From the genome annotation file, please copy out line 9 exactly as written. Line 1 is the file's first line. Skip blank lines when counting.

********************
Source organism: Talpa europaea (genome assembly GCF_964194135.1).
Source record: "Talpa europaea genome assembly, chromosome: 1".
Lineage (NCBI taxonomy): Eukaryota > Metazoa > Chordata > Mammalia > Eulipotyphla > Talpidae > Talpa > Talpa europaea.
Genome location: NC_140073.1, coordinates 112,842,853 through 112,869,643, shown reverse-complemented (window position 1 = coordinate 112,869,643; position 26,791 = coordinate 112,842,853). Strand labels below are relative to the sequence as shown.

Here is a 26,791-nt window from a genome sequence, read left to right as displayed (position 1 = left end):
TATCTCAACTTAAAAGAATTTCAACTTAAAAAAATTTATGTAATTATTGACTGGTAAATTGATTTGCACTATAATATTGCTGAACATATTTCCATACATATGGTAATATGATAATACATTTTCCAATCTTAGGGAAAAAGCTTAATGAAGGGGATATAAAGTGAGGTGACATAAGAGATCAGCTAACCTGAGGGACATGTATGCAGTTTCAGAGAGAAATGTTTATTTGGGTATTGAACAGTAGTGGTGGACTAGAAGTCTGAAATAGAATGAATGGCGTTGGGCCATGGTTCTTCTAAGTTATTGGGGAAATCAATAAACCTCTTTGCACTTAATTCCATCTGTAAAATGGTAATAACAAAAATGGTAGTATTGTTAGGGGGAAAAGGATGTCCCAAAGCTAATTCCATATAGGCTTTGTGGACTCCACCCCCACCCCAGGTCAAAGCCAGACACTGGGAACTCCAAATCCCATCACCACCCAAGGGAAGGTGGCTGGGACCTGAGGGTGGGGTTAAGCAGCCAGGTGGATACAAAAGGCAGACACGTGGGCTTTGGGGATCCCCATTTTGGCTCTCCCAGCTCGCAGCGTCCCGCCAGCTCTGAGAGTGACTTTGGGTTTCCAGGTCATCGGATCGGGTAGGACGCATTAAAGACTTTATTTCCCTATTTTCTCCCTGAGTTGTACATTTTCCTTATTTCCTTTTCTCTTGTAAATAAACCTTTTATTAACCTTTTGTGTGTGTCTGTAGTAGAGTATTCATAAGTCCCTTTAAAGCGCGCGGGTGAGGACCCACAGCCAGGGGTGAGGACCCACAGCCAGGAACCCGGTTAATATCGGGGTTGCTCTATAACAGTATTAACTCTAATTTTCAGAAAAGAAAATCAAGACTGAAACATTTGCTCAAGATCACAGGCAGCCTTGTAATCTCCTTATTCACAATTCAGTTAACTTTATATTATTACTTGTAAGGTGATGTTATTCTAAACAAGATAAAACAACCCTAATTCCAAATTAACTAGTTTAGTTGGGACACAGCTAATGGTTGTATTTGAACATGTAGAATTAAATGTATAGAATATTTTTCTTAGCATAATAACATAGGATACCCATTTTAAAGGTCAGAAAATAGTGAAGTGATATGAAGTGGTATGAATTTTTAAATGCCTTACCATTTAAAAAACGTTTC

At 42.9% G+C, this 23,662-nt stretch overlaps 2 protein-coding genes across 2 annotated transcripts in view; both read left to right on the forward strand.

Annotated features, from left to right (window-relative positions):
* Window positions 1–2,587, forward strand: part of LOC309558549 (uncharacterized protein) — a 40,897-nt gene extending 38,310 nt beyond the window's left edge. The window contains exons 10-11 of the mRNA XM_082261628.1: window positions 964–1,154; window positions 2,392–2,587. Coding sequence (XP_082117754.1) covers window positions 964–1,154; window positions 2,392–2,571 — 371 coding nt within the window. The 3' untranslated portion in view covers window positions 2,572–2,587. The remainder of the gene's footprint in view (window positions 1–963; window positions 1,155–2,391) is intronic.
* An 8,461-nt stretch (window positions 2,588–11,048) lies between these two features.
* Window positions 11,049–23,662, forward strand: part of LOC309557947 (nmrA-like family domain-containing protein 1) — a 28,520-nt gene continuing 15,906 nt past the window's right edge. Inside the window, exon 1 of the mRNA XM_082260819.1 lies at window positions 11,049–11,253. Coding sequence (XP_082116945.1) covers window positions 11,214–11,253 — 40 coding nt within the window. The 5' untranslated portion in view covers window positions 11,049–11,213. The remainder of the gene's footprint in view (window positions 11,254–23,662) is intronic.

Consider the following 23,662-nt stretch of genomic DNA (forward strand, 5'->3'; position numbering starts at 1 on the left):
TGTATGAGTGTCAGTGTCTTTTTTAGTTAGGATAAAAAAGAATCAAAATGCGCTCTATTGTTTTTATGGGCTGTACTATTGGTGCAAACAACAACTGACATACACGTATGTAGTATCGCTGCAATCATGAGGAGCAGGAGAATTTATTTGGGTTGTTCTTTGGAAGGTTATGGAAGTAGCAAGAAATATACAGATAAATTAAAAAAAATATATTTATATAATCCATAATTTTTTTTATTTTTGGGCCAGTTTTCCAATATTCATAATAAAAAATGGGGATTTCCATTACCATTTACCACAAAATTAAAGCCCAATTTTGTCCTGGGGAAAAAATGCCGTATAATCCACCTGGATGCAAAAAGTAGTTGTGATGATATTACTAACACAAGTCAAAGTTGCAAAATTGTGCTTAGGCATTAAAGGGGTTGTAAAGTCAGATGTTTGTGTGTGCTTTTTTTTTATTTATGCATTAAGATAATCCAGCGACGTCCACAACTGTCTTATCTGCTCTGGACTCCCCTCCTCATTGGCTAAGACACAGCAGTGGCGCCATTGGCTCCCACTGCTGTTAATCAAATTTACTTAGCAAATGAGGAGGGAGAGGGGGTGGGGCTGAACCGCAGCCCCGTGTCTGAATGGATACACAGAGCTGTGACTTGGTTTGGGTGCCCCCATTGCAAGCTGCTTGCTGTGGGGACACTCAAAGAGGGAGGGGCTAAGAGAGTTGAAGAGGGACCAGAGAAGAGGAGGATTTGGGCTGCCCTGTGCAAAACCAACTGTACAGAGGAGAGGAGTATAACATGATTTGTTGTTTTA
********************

* Window positions 1–2,587, forward strand: part of LOC309558549 (uncharacterized protein) — a 40,897-nt gene extending 38,310 nt beyond the window's left edge. The window contains exons 10-11 of the mRNA XM_082261628.1: window positions 964–1,154; window positions 2,392–2,587. Coding sequence (XP_082117754.1) covers window positions 964–1,154; window positions 2,392–2,571 — 371 coding nt within the window. The 3' untranslated portion in view covers window positions 2,572–2,587. The remainder of the gene's footprint in view (window positions 1–963; window positions 1,155–2,391) is intronic.